What I Wish the Church Knew About Mental Illness: Part 4

Mental Illness in Ministry

đŸ“¸ : ThomRanier.com

If you’ve been a Christian for any length of time, you’ve likely heard of legendary 19th-century preacher Charles Spurgeon. Some call him the “Prince of Preaching,” as he has published highly regarded sermons, commentary, books, devotionals, magazines, poetry, hymns, and even an autobiography. But after preaching one of his revered sermons, he would lock himself in his room the rest of the day and weep.

Spurgeon suffered from clinical depression before we gave it a name. Yes, this monstrous disease affects even those blessed with life’s highest calling. In the 19th century, “mental health” was a foreign concept, and the symptoms of mental illness were socially unacceptable. Spurgeon felt immense guilt over his stresses, and his critics pronounced them a judgment from God.

We’ve come a long way. Modern pastors who are mentally ill have the resources to understand what they’re going through. But that doesn’t mean they have it easy.

In the course of this series, “What I Wish the Church Knew About Mental Illness,” we have explored together myths about Christians and depression, the struggle to build relationships, and the stigma still pertinent within the church. In this final post, I would like to address what ministry looks like with a mental illness. To start, I’ll state the obvious:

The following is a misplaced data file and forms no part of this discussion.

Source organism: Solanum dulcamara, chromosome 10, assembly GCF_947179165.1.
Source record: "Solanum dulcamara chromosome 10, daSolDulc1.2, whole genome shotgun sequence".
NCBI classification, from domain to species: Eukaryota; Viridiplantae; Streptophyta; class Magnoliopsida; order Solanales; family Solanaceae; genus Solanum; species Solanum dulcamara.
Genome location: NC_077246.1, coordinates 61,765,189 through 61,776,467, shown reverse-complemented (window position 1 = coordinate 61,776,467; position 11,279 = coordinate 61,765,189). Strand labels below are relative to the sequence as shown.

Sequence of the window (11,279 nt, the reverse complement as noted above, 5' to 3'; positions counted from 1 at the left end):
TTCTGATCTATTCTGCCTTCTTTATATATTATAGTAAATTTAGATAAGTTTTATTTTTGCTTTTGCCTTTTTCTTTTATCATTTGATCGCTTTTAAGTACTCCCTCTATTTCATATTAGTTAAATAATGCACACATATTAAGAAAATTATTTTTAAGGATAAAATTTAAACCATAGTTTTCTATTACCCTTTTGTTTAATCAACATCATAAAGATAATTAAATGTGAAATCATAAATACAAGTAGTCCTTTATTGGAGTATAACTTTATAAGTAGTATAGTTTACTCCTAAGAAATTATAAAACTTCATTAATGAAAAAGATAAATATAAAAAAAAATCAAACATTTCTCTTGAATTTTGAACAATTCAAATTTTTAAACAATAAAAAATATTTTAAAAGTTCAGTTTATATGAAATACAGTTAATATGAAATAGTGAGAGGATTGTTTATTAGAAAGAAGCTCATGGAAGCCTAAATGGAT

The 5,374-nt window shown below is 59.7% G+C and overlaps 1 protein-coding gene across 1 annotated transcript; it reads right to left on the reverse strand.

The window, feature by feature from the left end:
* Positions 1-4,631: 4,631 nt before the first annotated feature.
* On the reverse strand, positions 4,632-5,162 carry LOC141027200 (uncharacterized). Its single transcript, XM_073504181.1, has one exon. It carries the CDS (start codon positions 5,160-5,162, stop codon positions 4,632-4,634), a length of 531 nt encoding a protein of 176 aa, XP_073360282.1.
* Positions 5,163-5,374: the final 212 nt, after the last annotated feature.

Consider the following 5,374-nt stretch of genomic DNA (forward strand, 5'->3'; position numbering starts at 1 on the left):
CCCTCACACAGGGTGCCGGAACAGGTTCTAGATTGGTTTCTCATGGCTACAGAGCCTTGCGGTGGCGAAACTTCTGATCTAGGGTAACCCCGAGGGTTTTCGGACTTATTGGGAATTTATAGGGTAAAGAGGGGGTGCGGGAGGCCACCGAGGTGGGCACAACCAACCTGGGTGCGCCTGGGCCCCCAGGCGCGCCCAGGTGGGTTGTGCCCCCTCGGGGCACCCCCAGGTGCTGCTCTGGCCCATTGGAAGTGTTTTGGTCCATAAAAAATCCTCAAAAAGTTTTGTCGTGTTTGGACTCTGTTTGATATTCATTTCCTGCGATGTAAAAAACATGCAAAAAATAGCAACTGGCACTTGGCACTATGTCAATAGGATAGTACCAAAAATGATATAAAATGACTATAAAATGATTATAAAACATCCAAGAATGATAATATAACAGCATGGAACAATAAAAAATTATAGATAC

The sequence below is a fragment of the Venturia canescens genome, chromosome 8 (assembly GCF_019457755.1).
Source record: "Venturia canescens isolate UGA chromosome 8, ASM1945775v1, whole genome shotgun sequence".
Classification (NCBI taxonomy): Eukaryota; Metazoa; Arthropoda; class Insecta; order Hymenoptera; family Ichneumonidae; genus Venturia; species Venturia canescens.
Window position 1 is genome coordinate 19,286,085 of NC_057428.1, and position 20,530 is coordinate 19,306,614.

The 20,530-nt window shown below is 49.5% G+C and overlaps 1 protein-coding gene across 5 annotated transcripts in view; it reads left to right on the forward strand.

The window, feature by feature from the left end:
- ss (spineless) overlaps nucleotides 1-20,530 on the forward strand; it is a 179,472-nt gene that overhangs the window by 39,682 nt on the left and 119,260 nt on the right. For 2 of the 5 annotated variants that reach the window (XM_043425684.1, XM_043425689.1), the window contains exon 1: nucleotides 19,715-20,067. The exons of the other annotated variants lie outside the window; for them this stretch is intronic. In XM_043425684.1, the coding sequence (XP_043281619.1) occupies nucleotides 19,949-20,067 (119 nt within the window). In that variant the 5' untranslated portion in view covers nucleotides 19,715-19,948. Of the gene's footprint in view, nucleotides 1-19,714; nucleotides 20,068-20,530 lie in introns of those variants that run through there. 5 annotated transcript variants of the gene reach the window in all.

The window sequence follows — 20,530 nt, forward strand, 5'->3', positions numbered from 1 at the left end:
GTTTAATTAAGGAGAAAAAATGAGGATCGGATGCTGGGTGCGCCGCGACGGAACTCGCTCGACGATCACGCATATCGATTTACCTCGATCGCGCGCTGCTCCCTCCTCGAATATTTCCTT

Yes, it Can Be Harder

I won’t sugarcoat the truth; mental illness can create obstacles to ministry. Church members who struggle know where to go, even if they don’t feel comfortable going there. But where do you go when everyone is looking to you? How do you bear the burdens of others when yours are already so heavy?

Unfortunately, Satan can use mental illness as a weapon of spiritual warfare. A friend of mine, a pastor’s wife and worship leader, has struggled with anxiety since childhood. She would often suffer anxiety attacks as soon as she stepped onstage. “I hated that I struggled to do the one thing I knew God has called me to do: minister to people through word and song,” she shared. “I often found myself asking God why he gave me the talent to sing if I would have such a struggle doing it.”

But it’s not just the symptoms of the illness itself that create those obstacles. As strong as the stigma is around Christians and mental illness, it is stronger still around ministers with mental illness. Ed Stetzer, pastor, author, and researcher, helped conduct a study on depression and the church through LifeWay Research. 23% of pastors surveyed reported struggling with mental illness. A reporter asked Stetzer if he believed those pastors were openly talking about it.

“My answer was ‘probably not,’” he shared with Christianity Today. “Actually, as I see it, there seems to be only a couple of places where pastors regularly and safely share. The first way they share is when they are in a prominent role where it is safe to say they struggle because they’ve already achieved their ministry goals. The second way is in writing after-the-fact, often after they have retired or stepped out of ministry. What is a lot less common among pastors is sharing the struggle while going through it. For example, telling a search committee, or sharing with a bishop who might appoint you, that you struggle with mental illness is pretty uncommon.”